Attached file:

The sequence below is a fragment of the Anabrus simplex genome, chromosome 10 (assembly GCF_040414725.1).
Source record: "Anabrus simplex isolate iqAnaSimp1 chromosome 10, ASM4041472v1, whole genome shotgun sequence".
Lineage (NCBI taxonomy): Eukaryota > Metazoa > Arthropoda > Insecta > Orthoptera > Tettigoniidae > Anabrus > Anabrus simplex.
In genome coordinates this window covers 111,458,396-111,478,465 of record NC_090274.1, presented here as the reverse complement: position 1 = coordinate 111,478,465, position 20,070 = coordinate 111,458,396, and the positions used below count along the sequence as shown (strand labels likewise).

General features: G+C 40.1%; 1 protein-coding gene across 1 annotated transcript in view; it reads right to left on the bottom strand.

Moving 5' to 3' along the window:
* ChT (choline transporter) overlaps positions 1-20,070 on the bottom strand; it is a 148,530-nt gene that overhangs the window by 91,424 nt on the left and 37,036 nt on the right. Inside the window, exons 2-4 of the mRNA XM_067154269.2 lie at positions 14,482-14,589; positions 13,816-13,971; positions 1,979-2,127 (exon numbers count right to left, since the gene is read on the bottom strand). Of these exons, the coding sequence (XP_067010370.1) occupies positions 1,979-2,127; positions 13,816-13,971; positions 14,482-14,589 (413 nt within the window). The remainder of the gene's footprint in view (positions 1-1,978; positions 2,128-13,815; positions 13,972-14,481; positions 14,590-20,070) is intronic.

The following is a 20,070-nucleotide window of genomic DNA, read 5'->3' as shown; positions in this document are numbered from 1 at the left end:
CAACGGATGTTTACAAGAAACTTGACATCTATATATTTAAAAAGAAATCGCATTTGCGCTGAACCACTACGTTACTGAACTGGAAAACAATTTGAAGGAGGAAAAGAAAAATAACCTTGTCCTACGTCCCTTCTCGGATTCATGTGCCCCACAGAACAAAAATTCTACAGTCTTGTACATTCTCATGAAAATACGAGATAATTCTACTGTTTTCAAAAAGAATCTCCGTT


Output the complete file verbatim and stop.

The sequence below is a fragment of the Anabrus simplex genome, chromosome 10 (assembly GCF_040414725.1).
Source record: "Anabrus simplex isolate iqAnaSimp1 chromosome 10, ASM4041472v1, whole genome shotgun sequence".
Lineage (NCBI taxonomy): Eukaryota > Metazoa > Arthropoda > Insecta > Orthoptera > Tettigoniidae > Anabrus > Anabrus simplex.
In genome coordinates this window covers 111,458,396-111,478,465 of record NC_090274.1, presented here as the reverse complement: position 1 = coordinate 111,478,465, position 20,070 = coordinate 111,458,396, and the positions used below count along the sequence as shown (strand labels likewise).

General features: G+C 40.1%; 1 protein-coding gene across 1 annotated transcript in view; it reads right to left on the bottom strand.

Moving 5' to 3' along the window:
* ChT (choline transporter) overlaps positions 1-20,070 on the bottom strand; it is a 148,530-nt gene that overhangs the window by 91,424 nt on the left and 37,036 nt on the right. Inside the window, exons 2-4 of the mRNA XM_067154269.2 lie at positions 14,482-14,589; positions 13,816-13,971; positions 1,979-2,127 (exon numbers count right to left, since the gene is read on the bottom strand). Of these exons, the coding sequence (XP_067010370.1) occupies positions 1,979-2,127; positions 13,816-13,971; positions 14,482-14,589 (413 nt within the window). The remainder of the gene's footprint in view (positions 1-1,978; positions 2,128-13,815; positions 13,972-14,481; positions 14,590-20,070) is intronic.

The following is a 20,070-nucleotide window of genomic DNA, read 5'->3' as shown; positions in this document are numbered from 1 at the left end:
CAACGGATGTTTACAAGAAACTTGACATCTATATATTTAAAAAGAAATCGCATTTGCGCTGAACCACTACGTTACTGAACTGGAAAACAATTTGAAGGAGGAAAAGAAAAATAACCTTGTCCTACGTCCCTTCTCGGATTCATGTGCCCCACAGAACAAAAATTCTACAGTCTTGTACATTCTCATGAAAATACGAGATAATTCTACTGTTTTCAAAAAGAATCTCCGTT